Errors and omissions insurance
The truth is that, nowadays, anyone can get a lawsuit for any reason. Even if the claims are groundless or frivolous, legal fees and other related costs can quickly add up, and, before you know it, they’ll eat up all of your cash reserves. Synonymous with professional liability insurance, E&O insurance offers protection for you and your business against any claims made by clients for any error and omission that may have occurred during the business activities and resulted in financial loss. Most errors and omissions insurances cover attorney fees, court costs, as well as any settlements up to your policy limits. That will cost you from $350 to $400/year.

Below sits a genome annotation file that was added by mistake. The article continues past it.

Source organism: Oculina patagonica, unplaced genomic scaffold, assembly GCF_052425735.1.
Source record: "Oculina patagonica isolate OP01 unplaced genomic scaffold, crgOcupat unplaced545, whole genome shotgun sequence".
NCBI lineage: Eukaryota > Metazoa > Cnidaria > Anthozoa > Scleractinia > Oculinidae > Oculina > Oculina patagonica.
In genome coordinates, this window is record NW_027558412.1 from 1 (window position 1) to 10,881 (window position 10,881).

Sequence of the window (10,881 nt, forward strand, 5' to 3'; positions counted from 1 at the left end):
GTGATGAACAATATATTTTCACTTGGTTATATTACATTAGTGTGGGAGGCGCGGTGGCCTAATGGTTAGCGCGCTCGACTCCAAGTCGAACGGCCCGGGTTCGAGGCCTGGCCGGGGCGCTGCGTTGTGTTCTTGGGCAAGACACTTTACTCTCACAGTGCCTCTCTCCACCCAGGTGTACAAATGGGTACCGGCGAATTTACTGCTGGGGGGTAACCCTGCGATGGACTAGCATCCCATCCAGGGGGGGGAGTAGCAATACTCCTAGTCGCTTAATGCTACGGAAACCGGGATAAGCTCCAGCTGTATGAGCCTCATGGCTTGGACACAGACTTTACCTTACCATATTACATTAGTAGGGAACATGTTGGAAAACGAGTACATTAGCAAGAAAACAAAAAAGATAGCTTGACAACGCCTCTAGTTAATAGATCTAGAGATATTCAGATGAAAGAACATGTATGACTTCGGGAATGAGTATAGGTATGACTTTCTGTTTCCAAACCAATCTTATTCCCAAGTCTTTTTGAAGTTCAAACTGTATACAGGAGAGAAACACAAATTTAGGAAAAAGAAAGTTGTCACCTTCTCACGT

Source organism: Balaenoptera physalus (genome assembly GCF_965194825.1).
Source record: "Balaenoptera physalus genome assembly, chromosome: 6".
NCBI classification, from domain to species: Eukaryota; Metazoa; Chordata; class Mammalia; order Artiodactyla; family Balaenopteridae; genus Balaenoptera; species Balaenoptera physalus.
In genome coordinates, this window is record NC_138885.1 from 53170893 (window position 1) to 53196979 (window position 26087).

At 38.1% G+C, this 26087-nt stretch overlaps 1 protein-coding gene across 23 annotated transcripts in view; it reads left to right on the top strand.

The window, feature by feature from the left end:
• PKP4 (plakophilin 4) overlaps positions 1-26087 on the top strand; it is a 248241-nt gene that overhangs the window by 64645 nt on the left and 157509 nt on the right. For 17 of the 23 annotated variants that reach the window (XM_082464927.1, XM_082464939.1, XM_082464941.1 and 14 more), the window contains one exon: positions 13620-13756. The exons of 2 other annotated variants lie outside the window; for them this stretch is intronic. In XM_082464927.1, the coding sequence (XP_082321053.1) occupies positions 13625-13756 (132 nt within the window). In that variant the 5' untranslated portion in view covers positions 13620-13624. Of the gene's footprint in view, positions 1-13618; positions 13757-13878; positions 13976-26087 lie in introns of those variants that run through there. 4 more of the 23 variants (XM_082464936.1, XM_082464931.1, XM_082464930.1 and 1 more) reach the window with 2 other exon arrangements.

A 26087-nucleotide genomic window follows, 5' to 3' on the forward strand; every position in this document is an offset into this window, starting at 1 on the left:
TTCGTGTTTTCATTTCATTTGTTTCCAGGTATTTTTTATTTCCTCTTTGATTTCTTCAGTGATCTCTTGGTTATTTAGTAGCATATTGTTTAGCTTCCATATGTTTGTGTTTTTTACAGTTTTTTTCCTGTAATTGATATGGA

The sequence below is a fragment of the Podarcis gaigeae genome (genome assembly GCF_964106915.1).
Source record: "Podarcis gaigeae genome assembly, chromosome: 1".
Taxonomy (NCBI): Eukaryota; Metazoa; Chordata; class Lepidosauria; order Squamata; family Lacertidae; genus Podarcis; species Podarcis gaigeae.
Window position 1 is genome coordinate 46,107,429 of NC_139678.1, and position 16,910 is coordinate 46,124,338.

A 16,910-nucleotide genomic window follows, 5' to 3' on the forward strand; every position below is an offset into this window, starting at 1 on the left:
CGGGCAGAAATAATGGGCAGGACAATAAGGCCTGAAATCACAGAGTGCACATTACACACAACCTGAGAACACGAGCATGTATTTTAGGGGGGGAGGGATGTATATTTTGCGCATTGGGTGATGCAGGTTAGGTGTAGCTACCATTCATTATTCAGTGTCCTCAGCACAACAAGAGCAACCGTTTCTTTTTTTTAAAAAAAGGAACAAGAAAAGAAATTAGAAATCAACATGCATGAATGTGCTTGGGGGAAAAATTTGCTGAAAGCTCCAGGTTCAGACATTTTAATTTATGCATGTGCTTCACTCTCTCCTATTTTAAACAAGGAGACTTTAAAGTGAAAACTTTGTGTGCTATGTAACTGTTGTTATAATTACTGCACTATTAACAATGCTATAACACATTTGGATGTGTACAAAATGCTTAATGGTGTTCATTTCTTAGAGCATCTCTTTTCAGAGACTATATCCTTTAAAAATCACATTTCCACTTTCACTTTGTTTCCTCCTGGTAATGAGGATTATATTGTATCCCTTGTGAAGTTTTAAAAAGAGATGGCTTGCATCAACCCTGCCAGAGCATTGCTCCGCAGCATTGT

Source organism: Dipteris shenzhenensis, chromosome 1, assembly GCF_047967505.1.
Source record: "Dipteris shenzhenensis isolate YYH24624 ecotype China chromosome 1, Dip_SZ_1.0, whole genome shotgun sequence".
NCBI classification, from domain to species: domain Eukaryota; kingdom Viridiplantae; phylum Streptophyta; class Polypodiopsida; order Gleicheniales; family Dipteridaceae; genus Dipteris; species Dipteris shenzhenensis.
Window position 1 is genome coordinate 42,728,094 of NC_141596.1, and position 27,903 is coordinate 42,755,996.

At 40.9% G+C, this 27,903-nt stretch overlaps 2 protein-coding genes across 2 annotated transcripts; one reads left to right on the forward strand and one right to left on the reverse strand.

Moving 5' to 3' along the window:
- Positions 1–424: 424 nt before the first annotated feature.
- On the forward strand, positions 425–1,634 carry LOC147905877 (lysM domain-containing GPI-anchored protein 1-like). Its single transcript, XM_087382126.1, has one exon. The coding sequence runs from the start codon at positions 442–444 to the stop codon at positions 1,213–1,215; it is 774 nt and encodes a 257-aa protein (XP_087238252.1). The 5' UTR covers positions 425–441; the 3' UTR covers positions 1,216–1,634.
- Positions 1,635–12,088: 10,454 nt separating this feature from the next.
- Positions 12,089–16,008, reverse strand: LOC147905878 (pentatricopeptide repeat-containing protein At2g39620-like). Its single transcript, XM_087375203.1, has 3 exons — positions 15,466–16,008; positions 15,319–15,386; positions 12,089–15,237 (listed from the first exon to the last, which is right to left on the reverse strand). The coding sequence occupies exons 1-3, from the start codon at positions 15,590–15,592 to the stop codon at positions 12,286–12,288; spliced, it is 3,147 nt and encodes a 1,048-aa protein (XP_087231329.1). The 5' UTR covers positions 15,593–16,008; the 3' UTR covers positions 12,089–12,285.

After acquiring your license, you may opt to become a member of a local or national association such as the National Association of REALTORS® (NAR). The membership dues for these real estate associations can vary. For instance, NAR raised its annual membership fee from $150 to $156 in 2024. Despite the cost, many real estate professionals regard the benefits of such associations as uniquely valuable.
The Multiple Listing Service (MLS) is a platform that empowers local brokers by providing the tools to merge their individual listing databases into a singular, well-organized, and accurate database. This consolidated database substantially boosts marketing efficiency, ultimately leading to higher conversion rates for real estate professionals. The MLS is a powerful tool for real estate professionals, but it can be costly. In fact, the average annual fee for access to MLS in 2017 was $1,200. This fee covers both the cost of maintaining the database and providing technical support to brokers who use it. There are privately owned MLS’s in the market worth doing your due diligence.